The Saskatchewan Court of Appeal dismissed the appeal by Preston Crossing Properties (“Preston”) of an assessment decision by the Municipal Board Committee upholding an assessor’s application of a 72% market adjustment factor to the buildings, based on a notable traffic increase to the buildings rendering them more valuable than other nearby buildings. The Committee did not err in concluding that Preston was given full opportunity to develop and state its case before the Board of Revision and in upholding the market adjustment factor of .72 (as opposed to .61 in valuing buildings Preston regarded as comparable to its own) for the purposes of the assessment.

25. July 2006 0

Administrative law – Municipalities – Property assessment – Market adjustment factor – Decisions of administrative tribunals – Assessment Appeal Board – Hearings – Conduct of hearings – Fairness – Judicial review – Evidence – Admissibility – Procedural requirements and fairness – Natural justice

Preston Cross Properties Inc. v. Saskatoon (City), [2006] S.J. No. 335, Saskatchewan Court of Appeal, May 31, 2006, Cameron, Lane, and Smith J.J.A

In 2004, the City Assessor assessed commercial buildings owned by Preston Crossing Properties (“Preston”) using a market adjustment factor of .72 (acting on the premise that comparable buildings had sold on average for 72% of their depreciated replacement cost the relevant time). Preston appealed the assessment to the Board of Revision for the City of Saskatoon, arguing that a .61 market adjustment factor should have been used. The Board dismissed the appeal. Preston then appealed to the Assessment Appeals Committee of the Saskatchewan Municipal Board on the grounds that the Board of Revision had deprived it of a fair hearing and had erred in upholding the market adjustment factor used by the Assessor. The Committee disagreed and dismissed the appeal. Leave to appeal to the Court of Appeal was granted in relation to two questions: Whether the Board of Revision deprived the owner of a fair hearing and whether it erred in upholding the use of a market adjustment factor of .72 for the purpose of the assessment.

During the hearing before the Board, Preston made it clear that despite an earlier decision of the Board to apply a .72 market adjustment factor (MAF) and the fact that Preston was advancing essentially the same grounds of appeal, it proposed to demonstrate the .72 MAF was inappropriate through adducing new evidence in the form of traffic counts and maps. The Board agreed to accept the new evidence but suggested that Preston “focus its presentation on the new evidence except for what would be required as background information to support the grounds of appeal”. Preston argued that this severely prejudiced its right to both develop and state its position, and it was necessary for the board of revision to remain open to take a fresh look at an assessment in the face of materially different evidence from year to year.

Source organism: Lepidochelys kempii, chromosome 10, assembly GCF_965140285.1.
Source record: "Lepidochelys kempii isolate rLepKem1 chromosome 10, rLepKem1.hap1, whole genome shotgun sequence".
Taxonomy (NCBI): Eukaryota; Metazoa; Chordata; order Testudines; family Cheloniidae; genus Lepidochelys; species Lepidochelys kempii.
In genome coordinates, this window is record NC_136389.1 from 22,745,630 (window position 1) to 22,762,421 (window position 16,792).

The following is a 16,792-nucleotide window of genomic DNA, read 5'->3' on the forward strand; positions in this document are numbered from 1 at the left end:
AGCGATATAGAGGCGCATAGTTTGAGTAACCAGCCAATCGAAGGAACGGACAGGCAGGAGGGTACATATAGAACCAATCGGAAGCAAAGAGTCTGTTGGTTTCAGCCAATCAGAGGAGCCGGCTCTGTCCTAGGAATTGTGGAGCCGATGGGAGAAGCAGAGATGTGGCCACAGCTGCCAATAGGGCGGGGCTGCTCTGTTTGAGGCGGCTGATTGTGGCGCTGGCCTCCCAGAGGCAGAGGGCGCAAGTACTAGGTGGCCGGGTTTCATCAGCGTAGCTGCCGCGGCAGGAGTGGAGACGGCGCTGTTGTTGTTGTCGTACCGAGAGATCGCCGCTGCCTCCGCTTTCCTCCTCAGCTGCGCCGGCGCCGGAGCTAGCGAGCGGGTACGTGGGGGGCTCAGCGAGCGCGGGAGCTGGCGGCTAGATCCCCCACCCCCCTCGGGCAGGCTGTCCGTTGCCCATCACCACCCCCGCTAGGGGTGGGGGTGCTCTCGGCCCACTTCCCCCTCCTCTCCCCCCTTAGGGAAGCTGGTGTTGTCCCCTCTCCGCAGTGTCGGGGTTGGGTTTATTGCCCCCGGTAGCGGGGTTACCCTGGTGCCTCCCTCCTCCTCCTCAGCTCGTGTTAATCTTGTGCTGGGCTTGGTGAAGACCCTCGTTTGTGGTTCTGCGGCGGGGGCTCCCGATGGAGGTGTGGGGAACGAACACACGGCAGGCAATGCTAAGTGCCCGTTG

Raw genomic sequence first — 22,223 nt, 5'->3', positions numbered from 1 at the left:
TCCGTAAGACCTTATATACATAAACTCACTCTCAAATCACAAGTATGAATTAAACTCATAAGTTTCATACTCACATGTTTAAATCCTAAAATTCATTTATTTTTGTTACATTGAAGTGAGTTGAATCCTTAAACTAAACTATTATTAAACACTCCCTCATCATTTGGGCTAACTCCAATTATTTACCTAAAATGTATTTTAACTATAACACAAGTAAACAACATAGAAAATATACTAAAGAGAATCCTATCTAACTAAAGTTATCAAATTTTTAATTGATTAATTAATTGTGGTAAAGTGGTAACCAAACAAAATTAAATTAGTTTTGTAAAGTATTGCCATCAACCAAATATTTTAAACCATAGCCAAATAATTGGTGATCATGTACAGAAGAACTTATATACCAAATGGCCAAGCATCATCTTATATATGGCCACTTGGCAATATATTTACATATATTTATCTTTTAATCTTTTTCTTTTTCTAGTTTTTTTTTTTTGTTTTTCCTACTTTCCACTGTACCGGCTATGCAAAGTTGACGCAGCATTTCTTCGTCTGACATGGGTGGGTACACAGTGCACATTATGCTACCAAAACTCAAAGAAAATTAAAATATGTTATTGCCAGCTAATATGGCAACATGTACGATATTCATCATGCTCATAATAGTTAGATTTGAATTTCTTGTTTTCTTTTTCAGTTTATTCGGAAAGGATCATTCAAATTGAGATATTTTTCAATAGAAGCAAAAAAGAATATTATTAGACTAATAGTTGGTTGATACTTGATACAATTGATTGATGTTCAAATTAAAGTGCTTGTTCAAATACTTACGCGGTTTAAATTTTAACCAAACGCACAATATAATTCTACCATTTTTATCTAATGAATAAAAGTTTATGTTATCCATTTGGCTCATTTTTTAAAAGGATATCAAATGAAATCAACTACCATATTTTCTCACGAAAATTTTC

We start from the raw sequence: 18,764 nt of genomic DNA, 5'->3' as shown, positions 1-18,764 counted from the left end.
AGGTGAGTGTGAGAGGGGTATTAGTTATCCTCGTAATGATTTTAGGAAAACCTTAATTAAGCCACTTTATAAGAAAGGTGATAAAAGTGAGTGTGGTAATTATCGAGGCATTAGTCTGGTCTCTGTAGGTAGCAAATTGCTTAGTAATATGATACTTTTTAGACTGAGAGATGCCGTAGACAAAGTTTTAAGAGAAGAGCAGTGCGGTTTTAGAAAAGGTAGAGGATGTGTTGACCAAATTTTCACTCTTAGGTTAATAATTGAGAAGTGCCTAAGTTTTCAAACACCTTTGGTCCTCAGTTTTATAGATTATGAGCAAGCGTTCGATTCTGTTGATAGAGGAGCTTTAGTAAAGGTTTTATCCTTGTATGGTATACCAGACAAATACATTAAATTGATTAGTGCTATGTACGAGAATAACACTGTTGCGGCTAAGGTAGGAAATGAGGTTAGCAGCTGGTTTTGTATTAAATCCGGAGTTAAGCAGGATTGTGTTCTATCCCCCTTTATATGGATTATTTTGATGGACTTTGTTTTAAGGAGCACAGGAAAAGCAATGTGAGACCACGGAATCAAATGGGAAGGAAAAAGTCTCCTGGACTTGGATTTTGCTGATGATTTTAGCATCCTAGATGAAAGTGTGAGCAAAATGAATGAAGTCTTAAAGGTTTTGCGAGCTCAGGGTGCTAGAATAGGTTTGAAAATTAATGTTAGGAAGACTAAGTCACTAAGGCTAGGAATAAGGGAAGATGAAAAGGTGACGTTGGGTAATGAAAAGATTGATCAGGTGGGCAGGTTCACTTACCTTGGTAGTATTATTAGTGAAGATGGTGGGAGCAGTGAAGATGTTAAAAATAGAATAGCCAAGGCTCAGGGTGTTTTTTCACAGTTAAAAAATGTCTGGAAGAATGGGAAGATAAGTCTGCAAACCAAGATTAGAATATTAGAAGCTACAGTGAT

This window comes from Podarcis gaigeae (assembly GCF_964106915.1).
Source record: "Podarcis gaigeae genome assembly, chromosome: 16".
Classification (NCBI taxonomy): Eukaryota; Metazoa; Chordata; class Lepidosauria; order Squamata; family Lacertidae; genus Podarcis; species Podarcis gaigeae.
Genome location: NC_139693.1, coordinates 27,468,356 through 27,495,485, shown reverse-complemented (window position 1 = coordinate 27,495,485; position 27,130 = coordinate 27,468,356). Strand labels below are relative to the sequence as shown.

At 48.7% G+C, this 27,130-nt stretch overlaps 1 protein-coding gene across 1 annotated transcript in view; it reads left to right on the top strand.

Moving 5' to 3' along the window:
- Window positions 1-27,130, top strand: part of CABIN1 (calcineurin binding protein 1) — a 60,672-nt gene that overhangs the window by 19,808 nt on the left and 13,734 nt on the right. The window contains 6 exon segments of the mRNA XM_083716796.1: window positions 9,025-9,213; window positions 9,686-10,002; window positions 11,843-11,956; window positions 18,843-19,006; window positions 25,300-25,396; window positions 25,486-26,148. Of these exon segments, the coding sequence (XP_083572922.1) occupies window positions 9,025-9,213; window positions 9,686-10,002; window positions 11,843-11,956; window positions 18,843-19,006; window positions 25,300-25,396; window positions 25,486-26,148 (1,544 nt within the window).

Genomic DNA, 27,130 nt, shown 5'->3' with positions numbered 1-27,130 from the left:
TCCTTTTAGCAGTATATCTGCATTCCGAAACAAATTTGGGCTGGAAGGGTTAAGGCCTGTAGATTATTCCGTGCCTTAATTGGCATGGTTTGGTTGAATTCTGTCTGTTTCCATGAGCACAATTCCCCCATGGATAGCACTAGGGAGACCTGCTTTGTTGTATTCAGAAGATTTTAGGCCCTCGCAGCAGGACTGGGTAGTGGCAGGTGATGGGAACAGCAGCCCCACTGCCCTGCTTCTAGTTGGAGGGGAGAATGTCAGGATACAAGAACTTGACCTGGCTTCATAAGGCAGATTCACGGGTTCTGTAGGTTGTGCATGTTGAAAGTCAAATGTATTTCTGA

While boards of revisions are adjudicative bodies and bound by the principles of natural justice, they are freed from conducting their hearings along the formal lines reserved for the Courts and are given a considerable measure of comparative latitude in the interests of accessible, speedy, and efficient decision making. The suggestion by the Board at the outset of the hearing that Preston “focus” its presentation on the new evidence, while allowing for the presentation of “background information” is not tantamount to what happened and the Assessment Appeals Committee did not err in law in finding that Preston had been denied a fair hearing by being denied the opportunity to fairly develop and state its case.

Nor did the Committee err in law in accepting the Board of Revision’s decision endorsing the use of a MAF of .72. As noted in Cadillac Fairview Corporation v. Saskatoon (City), [2002] 11 W.W.R. 89 (Sask.C.A), the judgment of an assessor in making such an assessment (based on a comparison of similar buildings)should not be interfered with on appeal unless it is founded on material error of fact, or law, or assessment principles and practices. In the present case, neither the Board of Revision nor the Assessment Appeals Committee could find any tenable basis in fact, or in law, or in assessment principle and practice, for interfering with the judgment of the City Assessor nor could the Court find any basis in law to interfere with the decision of the Assessment Appeals Committee. In the circumstances, the appeal was dismissed.

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